The “Nouveau Roman”: where to start?

The Nouveau Roman was a French Modernist literary movement of the 1950s whose antecedents were Joyce, Beckett and Proust. A common theme among the works produced by those writers grouped as nouveax romanistes were “discontinuity, rupture, difference and revolution”¹, and they defined themselves against “a dominant culture in thrall to a staid and anachronistic concept … Continue reading The “Nouveau Roman”: where to start?

My 2020 in Books

I read a frankly scary number of books last year. It’s the act of a philistine to say “this year I intend to read less”, and reading fewer – but longer – books doesn’t mask the issue that I spend an awful lot of my free time with my nose in a book. Which has … Continue reading My 2020 in Books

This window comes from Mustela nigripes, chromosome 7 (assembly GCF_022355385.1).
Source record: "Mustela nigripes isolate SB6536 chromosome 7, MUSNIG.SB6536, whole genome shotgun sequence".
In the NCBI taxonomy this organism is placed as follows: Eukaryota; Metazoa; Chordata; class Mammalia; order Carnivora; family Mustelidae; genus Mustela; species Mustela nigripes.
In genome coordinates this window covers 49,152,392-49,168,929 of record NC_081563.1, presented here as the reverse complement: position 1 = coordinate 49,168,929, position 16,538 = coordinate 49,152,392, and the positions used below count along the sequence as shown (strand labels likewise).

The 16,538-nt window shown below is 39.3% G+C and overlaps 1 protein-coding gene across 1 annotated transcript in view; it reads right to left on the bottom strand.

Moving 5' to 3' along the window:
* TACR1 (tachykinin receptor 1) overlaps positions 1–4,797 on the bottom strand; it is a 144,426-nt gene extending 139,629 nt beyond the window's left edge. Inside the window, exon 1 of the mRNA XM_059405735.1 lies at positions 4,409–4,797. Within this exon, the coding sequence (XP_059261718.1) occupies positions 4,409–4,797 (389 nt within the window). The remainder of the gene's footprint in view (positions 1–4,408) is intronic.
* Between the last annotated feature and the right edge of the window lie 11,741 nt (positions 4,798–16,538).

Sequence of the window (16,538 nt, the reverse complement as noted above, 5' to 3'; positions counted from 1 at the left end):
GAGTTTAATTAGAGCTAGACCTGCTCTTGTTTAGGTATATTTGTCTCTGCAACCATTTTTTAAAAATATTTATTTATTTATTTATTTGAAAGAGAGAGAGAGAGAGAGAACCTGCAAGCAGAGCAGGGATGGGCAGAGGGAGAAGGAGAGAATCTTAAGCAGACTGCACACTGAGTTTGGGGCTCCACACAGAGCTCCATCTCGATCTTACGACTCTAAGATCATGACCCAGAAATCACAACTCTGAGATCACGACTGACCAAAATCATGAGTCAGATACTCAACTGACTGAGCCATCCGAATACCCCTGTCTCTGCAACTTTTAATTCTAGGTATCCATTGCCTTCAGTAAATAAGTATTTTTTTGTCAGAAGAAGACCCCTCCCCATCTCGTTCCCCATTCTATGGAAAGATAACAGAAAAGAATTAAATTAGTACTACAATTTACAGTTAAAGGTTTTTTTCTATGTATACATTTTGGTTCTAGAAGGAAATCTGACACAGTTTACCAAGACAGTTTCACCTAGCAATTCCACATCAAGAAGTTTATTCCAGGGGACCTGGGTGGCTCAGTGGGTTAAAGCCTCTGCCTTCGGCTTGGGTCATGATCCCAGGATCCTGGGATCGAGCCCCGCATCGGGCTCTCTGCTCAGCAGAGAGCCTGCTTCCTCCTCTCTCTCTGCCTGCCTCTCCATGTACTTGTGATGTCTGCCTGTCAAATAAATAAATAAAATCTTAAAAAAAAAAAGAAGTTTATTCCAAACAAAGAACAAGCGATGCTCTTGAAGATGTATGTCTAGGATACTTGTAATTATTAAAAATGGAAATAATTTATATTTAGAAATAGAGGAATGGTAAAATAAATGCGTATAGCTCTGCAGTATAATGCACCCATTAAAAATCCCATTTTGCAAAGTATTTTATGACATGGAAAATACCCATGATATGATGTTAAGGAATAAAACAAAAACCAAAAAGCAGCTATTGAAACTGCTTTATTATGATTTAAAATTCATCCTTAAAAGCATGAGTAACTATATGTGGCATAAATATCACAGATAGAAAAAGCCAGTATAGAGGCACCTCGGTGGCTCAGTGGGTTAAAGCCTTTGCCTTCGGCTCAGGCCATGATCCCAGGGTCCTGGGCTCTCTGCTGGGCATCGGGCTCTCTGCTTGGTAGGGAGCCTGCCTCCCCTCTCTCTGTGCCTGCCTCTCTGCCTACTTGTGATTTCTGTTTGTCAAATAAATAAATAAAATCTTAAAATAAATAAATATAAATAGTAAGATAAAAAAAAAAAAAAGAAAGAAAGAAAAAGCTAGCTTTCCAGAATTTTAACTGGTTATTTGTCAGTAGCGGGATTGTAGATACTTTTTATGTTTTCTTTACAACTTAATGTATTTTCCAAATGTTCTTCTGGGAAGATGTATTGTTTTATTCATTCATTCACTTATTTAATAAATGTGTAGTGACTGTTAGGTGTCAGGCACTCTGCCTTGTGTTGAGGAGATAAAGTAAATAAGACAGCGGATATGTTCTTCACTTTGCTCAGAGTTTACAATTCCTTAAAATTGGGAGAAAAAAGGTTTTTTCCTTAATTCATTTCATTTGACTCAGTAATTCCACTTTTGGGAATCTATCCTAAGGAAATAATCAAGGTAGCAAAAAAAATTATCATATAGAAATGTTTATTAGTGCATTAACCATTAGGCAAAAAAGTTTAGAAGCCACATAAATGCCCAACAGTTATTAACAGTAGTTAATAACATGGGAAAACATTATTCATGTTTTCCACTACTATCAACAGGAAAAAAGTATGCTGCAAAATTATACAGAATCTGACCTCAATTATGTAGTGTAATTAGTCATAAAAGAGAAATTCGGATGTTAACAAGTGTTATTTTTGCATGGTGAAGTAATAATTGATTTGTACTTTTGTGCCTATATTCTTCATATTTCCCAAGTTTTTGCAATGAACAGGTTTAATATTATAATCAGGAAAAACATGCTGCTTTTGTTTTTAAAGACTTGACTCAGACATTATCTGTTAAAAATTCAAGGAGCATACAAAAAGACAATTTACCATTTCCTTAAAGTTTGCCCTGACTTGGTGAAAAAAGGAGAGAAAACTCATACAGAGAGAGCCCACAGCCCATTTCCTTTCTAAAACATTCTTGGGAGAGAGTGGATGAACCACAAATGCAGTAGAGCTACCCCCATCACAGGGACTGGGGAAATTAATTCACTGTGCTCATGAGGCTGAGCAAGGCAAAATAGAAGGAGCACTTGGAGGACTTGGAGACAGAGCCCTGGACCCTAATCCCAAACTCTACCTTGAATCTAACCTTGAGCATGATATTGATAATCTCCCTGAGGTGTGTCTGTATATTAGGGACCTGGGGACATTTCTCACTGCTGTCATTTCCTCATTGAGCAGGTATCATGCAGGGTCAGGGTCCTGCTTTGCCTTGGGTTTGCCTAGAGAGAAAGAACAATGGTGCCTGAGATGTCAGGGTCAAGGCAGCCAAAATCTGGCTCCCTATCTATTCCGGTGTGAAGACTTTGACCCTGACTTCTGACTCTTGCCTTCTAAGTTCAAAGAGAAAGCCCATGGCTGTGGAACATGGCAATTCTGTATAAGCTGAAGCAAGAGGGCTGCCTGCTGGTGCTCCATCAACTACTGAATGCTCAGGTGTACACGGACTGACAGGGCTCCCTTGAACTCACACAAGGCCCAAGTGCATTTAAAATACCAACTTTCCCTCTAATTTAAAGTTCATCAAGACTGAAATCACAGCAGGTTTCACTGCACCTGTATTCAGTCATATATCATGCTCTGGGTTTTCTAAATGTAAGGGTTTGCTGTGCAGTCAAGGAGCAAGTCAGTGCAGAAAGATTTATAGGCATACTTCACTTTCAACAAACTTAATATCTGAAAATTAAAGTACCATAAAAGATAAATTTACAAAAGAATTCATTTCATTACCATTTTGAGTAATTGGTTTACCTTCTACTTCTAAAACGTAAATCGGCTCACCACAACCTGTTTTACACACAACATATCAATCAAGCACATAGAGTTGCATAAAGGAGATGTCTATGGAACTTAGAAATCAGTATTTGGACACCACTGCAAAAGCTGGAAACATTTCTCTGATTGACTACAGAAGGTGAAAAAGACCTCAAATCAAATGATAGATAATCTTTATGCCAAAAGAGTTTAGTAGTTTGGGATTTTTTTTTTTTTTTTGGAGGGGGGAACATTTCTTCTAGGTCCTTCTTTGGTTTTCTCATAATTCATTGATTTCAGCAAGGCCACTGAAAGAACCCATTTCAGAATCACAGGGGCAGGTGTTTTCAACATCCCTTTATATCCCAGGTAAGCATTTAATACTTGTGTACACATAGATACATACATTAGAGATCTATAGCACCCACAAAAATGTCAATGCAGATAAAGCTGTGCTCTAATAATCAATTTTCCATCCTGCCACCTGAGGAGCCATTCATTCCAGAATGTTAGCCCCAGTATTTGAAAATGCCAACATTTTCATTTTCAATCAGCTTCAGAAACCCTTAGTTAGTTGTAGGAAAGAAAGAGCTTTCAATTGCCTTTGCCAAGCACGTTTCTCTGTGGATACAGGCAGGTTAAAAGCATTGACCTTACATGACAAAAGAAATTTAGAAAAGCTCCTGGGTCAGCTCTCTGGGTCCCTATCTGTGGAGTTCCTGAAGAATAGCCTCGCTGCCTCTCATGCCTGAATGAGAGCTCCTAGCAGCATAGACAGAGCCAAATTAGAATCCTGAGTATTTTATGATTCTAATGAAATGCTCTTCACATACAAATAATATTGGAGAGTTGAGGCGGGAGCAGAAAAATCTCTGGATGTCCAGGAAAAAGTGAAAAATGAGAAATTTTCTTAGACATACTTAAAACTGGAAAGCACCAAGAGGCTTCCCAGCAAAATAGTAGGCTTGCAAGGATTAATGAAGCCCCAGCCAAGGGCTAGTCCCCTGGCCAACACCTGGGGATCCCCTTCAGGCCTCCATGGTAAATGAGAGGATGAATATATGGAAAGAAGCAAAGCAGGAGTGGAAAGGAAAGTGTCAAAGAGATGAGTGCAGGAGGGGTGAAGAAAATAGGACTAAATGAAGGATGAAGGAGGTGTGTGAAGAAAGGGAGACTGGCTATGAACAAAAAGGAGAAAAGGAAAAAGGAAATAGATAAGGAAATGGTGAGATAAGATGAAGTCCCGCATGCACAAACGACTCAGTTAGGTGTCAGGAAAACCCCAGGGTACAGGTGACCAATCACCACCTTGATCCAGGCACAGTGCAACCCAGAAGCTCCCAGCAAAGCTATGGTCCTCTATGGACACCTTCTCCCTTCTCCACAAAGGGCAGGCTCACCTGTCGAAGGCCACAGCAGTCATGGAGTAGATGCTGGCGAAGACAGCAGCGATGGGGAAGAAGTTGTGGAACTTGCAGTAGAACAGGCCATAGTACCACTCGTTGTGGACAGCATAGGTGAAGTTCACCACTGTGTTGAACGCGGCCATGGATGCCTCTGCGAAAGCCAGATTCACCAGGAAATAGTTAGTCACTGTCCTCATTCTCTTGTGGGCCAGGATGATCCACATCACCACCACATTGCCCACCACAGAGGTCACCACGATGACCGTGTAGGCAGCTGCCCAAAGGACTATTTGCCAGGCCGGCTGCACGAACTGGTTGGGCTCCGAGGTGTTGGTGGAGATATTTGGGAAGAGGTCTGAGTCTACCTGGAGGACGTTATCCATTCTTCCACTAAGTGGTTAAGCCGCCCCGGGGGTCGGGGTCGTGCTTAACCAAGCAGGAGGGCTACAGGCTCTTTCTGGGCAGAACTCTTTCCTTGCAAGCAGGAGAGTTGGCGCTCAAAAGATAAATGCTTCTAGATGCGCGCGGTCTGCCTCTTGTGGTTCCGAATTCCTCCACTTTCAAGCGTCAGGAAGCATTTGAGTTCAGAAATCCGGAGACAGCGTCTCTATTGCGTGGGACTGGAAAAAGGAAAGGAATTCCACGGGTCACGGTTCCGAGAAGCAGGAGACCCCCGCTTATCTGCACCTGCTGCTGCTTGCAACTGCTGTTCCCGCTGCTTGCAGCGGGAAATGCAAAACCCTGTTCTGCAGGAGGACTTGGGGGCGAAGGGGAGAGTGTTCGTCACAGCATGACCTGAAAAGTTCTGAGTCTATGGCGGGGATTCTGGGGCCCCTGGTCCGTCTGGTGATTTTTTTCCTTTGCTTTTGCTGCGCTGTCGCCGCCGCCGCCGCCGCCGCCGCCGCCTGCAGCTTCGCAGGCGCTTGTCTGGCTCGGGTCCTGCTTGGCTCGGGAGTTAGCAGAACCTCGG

Carol Rhodes

“The places I find myself interested in are ones that service other places, like refineries, electricity generators, processing plants and waste areas. Generally they are hidden areas, one way or another.” The Scottish artist Carol Rhodes, who died in 2018, created a body of work that’s of interest to anyone involved in the crossover area … Continue reading Carol Rhodes

My 2019 in Books

I’ve often wondered how many books I read in a year. In 2019 I intend to find out. I’m including books I read to my son at his bedtime, but not (for instance) the little £1 Penguin mini-classics. (R) means a re-read. I re-read a lot. January 1. Oliver, Neil – The Story of the … Continue reading My 2019 in Books

Review: “Changing Track” by Michel Butor

Changing Track, described on the blurb as “at once experimental and engrossing”, was originally published by Calder Books in 1958 as “Second Thoughts” and has long been out of print in English. Alma Books have relaunched the Calder imprint1 with this, and other works from the Calder backlist are to follow later in the year. … Continue reading Review: “Changing Track” by Michel Butor